High Intensity Interval Training
Fat Blaster or Risky New Fad?
Like most people, you probably get bored at the gym on occasion, but a method of training long known to runners has made its way into the mainstream and can add some serious spice to your routine. High-Intensity Interval Training (HIIT) is a form of cardiovascular exercise that involves alternating short periods of intense anaerobic exercise with short recovery segments. High-Intensity Interval Training first gained notoriety in the 1980’s after British athletics coach, Peter Coe, decided to take a new course in training his son, track star Sebastian Coe. Inspired by German doctor Woldemar Gerschler’s 1930’s research, as well as the 1950’s workof Swedish physiologist, Dr. Per-Olof Astrand, Coe guided his son to various world track records and gold medals in the 1500 meter at the 1980 and 1984 Olympic Games. What makes HIIT unique is its ability to force the body to continue burning fat long after the workout has ended. This ‘Afterburn Effect’ is achieved through EPOC or Excess Post-Oxygen Consumption (for more on the Afterburn Effect see this month’s Lean article).
High-Intensity Interval Training is about raising the heart rate for a short period, then recovering for a short period. But this isn’t ‘recovery’ in the traditional sense. You don’t get to plop down on the gym floor with your water bottle like you’re going to want to do. You perform the same exercise at a much slower pace, switch to a non-cardio movement, or simply catch your breath. For example, you could alternate sprints on a treadmill with pushups or sprints with walking. Japanese researcher Izumi Tabata conducted a famous study that showed 20 seconds of maximum effort cycling followed by 10 seconds of low intensity cycling for four minutes provided the same benefit to VO2 max (maximal aerobic capacity) as 45 minutes of slow paced cardio done four times per week.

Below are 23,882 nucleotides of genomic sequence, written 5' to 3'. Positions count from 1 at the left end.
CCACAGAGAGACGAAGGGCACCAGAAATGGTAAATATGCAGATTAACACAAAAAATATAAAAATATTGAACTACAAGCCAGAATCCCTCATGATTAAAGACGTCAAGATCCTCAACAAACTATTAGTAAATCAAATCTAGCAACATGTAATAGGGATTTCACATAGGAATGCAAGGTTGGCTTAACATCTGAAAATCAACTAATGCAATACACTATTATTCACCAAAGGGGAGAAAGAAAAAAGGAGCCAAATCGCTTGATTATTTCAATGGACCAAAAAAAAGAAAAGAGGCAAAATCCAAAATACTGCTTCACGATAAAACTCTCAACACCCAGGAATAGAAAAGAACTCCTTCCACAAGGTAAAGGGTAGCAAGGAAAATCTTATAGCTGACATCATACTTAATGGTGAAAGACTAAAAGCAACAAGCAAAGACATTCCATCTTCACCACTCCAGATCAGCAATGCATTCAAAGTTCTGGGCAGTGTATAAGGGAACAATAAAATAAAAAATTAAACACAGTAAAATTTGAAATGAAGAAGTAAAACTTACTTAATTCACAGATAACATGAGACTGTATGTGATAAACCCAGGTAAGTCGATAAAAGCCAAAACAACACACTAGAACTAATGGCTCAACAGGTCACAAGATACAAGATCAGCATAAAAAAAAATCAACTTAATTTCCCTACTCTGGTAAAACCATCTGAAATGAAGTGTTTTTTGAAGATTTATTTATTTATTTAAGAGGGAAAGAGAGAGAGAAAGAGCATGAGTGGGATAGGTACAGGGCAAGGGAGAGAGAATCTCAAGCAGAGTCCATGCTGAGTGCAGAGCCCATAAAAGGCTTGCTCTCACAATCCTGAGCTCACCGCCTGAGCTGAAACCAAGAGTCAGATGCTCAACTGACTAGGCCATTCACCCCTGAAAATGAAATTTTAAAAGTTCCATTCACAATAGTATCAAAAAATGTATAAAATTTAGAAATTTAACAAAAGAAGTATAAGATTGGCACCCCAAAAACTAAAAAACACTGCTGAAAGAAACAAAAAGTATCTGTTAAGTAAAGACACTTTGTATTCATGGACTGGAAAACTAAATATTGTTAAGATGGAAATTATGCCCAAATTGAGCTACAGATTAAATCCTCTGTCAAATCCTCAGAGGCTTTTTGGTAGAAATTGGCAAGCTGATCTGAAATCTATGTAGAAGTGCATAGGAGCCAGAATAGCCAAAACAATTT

So what’s the best way to get started with High-Intensity Interval Training? Should you try to do it on your own or take a class somewhere that offers HIIT? Let’s start with a couple simple do-it-yourself workouts. The first is Tabata (yes, named for Izumi Tabata), a four minute workout that is sure to leave you exhausted. Exactly what exercises you do is entirely your choice; you just need to work as hard as possible for 20 seconds, then rest 10 seconds. Do this for eight rounds. Another HIIT workout you may already have experience with is Spin cycling. Alternating hard effort with short rest periods, as with the Tabata model, will offer the same benefits.
There are some advantages to doing HIIT in a group class setting, such as learning how to properly warm your body up. This is especially important for HIIT. Injuries are far more likely to occur during intense exercise, and by not thoroughly preparing your body, you’re asking for trouble. Classes also offer direction. Countless High-Intensity Interval Training programs exist, and there are many theories on what is best, variations cropping up continuously. Because of this, it’s easy to get lost. In a class setting, you get the benefit of your trainers’ years of experience and accrued knowledge, and by trusting their lead, it allows you to focus on what’s important— working your behind off! Moreover, classes can provide a burst of motivation, pushing you well past your preconceived limits. There’s nothing like a little friendly competition to get you going.